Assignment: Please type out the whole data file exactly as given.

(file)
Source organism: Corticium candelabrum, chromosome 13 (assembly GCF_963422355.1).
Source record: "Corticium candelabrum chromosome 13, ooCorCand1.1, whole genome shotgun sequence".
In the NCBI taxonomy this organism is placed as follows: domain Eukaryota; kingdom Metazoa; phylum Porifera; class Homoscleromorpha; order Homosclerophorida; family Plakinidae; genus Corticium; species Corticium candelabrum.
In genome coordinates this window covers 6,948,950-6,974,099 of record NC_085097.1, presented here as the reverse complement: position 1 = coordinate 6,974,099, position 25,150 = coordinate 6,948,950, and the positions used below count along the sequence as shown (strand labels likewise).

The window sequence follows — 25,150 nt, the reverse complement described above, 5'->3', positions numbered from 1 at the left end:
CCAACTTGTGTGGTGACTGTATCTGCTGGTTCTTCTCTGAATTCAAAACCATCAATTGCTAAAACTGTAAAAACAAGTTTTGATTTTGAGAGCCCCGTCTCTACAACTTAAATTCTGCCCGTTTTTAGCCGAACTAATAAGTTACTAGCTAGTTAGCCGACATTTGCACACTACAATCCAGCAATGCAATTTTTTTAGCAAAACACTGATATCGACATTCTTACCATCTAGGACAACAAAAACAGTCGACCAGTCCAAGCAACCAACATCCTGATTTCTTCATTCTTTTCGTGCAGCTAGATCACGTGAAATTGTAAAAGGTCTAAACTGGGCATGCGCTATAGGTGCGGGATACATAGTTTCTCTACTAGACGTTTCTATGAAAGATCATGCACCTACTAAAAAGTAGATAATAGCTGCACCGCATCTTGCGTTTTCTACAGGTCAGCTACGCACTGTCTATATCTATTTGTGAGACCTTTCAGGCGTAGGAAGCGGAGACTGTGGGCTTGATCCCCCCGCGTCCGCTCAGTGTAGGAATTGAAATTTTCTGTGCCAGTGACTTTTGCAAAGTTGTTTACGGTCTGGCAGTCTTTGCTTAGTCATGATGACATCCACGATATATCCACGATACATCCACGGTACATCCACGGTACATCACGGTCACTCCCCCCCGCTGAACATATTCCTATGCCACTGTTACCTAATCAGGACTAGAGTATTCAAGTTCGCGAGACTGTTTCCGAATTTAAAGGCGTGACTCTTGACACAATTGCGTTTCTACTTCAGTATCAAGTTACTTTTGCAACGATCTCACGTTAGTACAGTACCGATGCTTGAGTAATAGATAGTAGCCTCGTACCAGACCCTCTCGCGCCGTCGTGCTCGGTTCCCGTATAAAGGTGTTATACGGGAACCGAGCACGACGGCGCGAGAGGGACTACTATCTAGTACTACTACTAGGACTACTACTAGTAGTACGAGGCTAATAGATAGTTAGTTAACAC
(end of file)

Source organism: Corticium candelabrum, chromosome 13 (assembly GCF_963422355.1).
Source record: "Corticium candelabrum chromosome 13, ooCorCand1.1, whole genome shotgun sequence".
In the NCBI taxonomy this organism is placed as follows: domain Eukaryota; kingdom Metazoa; phylum Porifera; class Homoscleromorpha; order Homosclerophorida; family Plakinidae; genus Corticium; species Corticium candelabrum.
In genome coordinates this window covers 6,948,950-6,974,099 of record NC_085097.1, presented here as the reverse complement: position 1 = coordinate 6,974,099, position 25,150 = coordinate 6,948,950, and the positions used below count along the sequence as shown (strand labels likewise).

The window sequence follows — 25,150 nt, the reverse complement described above, 5'->3', positions numbered from 1 at the left end:
CCAACTTGTGTGGTGACTGTATCTGCTGGTTCTTCTCTGAATTCAAAACCATCAATTGCTAAAACTGTAAAAACAAGTTTTGATTTTGAGAGCCCCGTCTCTACAACTTAAATTCTGCCCGTTTTTAGCCGAACTAATAAGTTACTAGCTAGTTAGCCGACATTTGCACACTACAATCCAGCAATGCAATTTTTTTAGCAAAACACTGATATCGACATTCTTACCATCTAGGACAACAAAAACAGTCGACCAGTCCAAGCAACCAACATCCTGATTTCTTCATTCTTTTCGTGCAGCTAGATCACGTGAAATTGTAAAAGGTCTAAACTGGGCATGCGCTATAGGTGCGGGATACATAGTTTCTCTACTAGACGTTTCTATGAAAGATCATGCACCTACTAAAAAGTAGATAATAGCTGCACCGCATCTTGCGTTTTCTACAGGTCAGCTACGCACTGTCTATATCTATTTGTGAGACCTTTCAGGCGTAGGAAGCGGAGACTGTGGGCTTGATCCCCCCGCGTCCGCTCAGTGTAGGAATTGAAATTTTCTGTGCCAGTGACTTTTGCAAAGTTGTTTACGGTCTGGCAGTCTTTGCTTAGTCATGATGACATCCACGATATATCCACGATACATCCACGGTACATCCACGGTACATCACGGTCACTCCCCCCCGCTGAACATATTCCTATGCCACTGTTACCTAATCAGGACTAGAGTATTCAAGTTCGCGAGACTGTTTCCGAATTTAAAGGCGTGACTCTTGACACAATTGCGTTTCTACTTCAGTATCAAGTTACTTTTGCAACGATCTCACGTTAGTACAGTACCGATGCTTGAGTAATAGATAGTAGCCTCGTACCAGACCCTCTCGCGCCGTCGTGCTCGGTTCCCGTATAAAGGTGTTATACGGGAACCGAGCACGACGGCGCGAGAGGGACTACTATCTAGTACTACTACTAGGACTACTACTAGTAGTACGAGGCTAATAGATAGTTAGTTAACAC